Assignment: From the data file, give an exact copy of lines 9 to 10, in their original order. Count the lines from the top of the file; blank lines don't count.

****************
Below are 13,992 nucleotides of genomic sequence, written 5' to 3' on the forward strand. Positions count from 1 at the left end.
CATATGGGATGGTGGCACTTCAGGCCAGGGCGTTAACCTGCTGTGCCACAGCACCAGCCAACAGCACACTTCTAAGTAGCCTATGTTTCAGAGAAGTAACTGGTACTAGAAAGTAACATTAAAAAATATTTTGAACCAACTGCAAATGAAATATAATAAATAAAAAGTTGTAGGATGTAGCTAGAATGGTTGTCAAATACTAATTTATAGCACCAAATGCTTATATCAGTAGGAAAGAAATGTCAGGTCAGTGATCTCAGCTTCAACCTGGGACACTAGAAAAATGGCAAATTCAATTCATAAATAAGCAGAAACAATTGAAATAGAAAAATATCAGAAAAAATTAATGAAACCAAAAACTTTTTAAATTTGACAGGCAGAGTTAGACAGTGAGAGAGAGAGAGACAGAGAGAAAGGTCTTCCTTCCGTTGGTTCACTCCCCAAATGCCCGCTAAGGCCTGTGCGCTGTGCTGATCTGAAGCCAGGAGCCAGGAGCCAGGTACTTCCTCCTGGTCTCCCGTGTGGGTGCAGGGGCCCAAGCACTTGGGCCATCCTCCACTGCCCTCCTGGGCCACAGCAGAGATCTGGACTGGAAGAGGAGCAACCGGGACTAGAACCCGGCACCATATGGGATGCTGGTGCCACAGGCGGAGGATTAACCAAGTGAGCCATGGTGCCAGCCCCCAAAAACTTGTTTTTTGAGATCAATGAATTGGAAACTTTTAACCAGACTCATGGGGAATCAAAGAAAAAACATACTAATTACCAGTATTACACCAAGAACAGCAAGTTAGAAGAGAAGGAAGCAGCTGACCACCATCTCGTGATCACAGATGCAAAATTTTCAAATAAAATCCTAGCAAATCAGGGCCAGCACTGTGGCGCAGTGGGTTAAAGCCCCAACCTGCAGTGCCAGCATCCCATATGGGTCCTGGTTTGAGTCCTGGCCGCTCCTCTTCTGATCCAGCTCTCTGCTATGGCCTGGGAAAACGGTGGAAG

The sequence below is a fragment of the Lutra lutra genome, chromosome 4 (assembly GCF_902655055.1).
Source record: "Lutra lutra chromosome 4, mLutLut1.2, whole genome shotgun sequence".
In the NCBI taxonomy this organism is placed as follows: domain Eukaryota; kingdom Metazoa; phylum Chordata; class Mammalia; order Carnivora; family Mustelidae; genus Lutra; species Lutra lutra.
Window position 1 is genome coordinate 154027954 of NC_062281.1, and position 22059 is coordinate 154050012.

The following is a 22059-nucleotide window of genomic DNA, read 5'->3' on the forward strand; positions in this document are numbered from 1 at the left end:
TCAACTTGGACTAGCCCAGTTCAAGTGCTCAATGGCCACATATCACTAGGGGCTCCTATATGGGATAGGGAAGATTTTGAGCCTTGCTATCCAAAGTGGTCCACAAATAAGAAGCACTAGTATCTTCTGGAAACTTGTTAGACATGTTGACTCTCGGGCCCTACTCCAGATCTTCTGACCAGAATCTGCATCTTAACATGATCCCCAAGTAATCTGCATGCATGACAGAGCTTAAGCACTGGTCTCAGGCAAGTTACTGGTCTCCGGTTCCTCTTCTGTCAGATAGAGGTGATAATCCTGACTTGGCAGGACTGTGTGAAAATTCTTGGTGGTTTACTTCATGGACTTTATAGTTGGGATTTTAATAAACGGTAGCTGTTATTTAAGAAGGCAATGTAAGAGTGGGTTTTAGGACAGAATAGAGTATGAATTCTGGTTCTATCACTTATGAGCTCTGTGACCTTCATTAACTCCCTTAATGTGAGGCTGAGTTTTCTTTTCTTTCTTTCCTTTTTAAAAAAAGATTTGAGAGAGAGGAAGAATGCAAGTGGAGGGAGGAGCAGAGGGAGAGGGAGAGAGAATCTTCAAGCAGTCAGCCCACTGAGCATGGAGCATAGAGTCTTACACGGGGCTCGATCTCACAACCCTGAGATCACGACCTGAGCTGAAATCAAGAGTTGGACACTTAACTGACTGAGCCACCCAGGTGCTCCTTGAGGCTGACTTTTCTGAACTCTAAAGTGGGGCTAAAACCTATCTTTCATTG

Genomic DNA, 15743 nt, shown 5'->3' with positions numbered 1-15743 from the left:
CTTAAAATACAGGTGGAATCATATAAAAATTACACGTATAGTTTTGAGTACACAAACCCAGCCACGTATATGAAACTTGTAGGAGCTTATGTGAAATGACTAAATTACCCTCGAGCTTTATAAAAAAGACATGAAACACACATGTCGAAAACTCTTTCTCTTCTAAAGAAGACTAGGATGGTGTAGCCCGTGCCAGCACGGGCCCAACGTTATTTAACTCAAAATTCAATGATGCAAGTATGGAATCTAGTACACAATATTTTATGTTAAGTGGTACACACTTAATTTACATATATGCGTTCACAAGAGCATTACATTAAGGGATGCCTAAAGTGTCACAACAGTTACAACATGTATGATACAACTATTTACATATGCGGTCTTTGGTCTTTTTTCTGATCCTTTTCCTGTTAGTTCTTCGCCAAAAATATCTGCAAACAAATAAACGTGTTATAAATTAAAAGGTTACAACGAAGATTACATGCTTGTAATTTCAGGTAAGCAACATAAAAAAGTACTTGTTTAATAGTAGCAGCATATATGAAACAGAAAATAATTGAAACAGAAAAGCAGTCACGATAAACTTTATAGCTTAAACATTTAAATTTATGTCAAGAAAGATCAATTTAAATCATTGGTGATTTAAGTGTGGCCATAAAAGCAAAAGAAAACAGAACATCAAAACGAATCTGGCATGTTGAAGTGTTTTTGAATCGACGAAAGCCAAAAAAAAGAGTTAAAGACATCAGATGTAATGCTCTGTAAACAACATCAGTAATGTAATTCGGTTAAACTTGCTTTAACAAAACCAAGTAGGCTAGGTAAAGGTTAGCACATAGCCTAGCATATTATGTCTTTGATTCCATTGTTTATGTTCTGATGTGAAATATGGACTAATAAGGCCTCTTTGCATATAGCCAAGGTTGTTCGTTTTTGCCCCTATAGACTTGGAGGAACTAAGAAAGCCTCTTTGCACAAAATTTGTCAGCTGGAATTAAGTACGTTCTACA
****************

Genomic DNA, 15743 nt, shown 5'->3' with positions numbered 1-15743 from the left:
CTTAAAATACAGGTGGAATCATATAAAAATTACACGTATAGTTTTGAGTACACAAACCCAGCCACGTATATGAAACTTGTAGGAGCTTATGTGAAATGACTAAATTACCCTCGAGCTTTATAAAAAAGACATGAAACACACATGTCGAAAACTCTTTCTCTTCTAAAGAAGACTAGGATGGTGTAGCCCGTGCCAGCACGGGCCCAACGTTATTTAACTCAAAATTCAATGATGCAAGTATGGAATCTAGTACACAATATTTTATGTTAAGTGGTACACACTTAATTTACATATATGCGTTCACAAGAGCATTACATTAAGGGATGCCTAAAGTGTCACAACAGTTACAACATGTATGATACAACTATTTACATATGCGGTCTTTGGTCTTTTTTCTGATCCTTTTCCTGTTAGTTCTTCGCCAAAAATATCTGCAAACAAATAAACGTGTTATAAATTAAAAGGTTACAACGAAGATTACATGCTTGTAATTTCAGGTAAGCAACATAAAAAAGTACTTGTTTAATAGTAGCAGCATATATGAAACAGAAAATAATTGAAACAGAAAAGCAGTCACGATAAACTTTATAGCTTAAACATTTAAATTTATGTCAAGAAAGATCAATTTAAATCATTGGTGATTTAAGTGTGGCCATAAAAGCAAAAGAAAACAGAACATCAAAACGAATCTGGCATGTTGAAGTGTTTTTGAATCGACGAAAGCCAAAAAAAAGAGTTAAAGACATCAGATGTAATGCTCTGTAAACAACATCAGTAATGTAATTCGGTTAAACTTGCTTTAACAAAACCAAGTAGGCTAGGTAAAGGTTAGCACATAGCCTAGCATATTATGTCTTTGATTCCATTGTTTATGTTCTGATGTGAAATATGGACTAATAAGGCCTCTTTGCATATAGCCAAGGTTGTTCGTTTTTGCCCCTATAGACTTGGAGGAACTAAGAAAGCCTCTTTGCACAAAATTTGTCAGCTGGAATTAAGTACGTTCTACA